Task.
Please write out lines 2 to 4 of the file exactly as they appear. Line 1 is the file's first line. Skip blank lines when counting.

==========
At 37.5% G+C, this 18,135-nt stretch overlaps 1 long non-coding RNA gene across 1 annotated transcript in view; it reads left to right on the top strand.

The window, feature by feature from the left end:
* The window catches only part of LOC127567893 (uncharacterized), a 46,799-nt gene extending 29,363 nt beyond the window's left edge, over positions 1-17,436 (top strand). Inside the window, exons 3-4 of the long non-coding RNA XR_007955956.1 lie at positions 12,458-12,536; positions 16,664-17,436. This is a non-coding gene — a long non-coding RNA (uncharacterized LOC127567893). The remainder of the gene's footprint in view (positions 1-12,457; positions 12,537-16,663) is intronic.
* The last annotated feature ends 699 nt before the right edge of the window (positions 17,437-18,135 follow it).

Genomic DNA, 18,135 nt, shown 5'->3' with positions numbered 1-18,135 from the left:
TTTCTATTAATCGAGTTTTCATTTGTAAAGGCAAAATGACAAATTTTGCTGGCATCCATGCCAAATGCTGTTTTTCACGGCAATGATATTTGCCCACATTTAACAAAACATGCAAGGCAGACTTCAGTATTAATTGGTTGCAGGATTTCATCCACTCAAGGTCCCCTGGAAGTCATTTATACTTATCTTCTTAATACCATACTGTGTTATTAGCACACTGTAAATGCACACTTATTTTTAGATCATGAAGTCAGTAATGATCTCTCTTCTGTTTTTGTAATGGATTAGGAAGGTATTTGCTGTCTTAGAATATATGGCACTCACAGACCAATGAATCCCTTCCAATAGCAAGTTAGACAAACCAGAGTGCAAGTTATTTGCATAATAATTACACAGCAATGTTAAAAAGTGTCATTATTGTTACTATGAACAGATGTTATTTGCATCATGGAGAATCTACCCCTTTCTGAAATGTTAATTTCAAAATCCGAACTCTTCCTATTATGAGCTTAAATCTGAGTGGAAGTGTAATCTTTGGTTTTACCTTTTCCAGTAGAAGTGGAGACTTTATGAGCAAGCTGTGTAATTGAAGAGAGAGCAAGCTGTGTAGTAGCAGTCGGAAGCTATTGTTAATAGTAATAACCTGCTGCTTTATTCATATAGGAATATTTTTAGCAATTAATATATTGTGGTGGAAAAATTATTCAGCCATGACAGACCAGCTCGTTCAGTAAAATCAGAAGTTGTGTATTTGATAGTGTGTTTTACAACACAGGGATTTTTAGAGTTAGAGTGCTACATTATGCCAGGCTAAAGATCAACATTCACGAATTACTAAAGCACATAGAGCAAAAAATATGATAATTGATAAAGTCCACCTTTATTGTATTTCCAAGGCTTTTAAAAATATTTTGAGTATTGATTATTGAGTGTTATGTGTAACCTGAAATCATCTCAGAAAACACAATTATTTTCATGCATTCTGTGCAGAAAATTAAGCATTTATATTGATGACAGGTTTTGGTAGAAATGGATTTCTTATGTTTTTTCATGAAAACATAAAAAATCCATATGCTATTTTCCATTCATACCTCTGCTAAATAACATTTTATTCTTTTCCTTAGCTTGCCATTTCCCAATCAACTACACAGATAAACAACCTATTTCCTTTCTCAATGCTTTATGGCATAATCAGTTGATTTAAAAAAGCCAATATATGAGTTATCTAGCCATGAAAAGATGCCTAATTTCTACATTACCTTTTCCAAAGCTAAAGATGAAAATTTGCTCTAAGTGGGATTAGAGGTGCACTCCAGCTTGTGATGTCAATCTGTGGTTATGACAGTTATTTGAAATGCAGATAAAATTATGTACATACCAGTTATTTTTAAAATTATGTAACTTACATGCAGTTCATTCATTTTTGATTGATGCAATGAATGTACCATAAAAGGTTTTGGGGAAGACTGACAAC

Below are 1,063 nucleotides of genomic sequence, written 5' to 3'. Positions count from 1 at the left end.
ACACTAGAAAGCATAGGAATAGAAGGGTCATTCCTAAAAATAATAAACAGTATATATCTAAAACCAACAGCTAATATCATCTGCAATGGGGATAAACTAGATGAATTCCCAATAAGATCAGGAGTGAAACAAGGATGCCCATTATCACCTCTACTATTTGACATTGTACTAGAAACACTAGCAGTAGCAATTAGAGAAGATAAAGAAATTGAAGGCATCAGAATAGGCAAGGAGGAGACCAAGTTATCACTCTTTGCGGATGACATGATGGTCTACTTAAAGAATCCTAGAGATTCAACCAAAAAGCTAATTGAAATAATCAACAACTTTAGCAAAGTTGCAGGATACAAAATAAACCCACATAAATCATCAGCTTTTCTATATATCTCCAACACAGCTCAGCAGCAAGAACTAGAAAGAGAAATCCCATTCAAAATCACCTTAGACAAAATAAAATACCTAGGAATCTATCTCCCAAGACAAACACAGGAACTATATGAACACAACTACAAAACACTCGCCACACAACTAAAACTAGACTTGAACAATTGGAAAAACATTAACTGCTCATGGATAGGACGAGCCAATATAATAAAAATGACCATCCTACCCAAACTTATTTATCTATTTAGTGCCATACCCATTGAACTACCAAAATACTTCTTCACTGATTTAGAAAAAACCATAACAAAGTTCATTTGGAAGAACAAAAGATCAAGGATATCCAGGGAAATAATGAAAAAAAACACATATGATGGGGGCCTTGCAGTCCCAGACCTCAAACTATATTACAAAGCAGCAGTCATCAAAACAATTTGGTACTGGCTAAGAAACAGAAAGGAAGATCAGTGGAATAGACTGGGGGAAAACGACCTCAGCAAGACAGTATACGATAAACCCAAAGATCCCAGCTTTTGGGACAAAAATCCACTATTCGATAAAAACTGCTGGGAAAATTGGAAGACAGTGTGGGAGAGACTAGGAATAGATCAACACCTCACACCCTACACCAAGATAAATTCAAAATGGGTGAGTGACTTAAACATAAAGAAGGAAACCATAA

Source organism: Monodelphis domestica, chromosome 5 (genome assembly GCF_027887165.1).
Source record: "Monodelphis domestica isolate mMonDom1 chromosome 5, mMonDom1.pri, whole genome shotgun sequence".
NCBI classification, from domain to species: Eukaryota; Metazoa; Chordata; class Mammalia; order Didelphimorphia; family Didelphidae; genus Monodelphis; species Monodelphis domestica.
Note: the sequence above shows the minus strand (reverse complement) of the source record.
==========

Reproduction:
The window, feature by feature from the left end:
* The window catches only part of LOC127567893 (uncharacterized), a 46,799-nt gene extending 29,363 nt beyond the window's left edge, over positions 1-17,436 (top strand). Inside the window, exons 3-4 of the long non-coding RNA XR_007955956.1 lie at positions 12,458-12,536; positions 16,664-17,436. This is a non-coding gene — a long non-coding RNA (uncharacterized LOC127567893). The remainder of the gene's footprint in view (positions 1-12,457; positions 12,537-16,663) is intronic.
* The last annotated feature ends 699 nt before the right edge of the window (positions 17,437-18,135 follow it).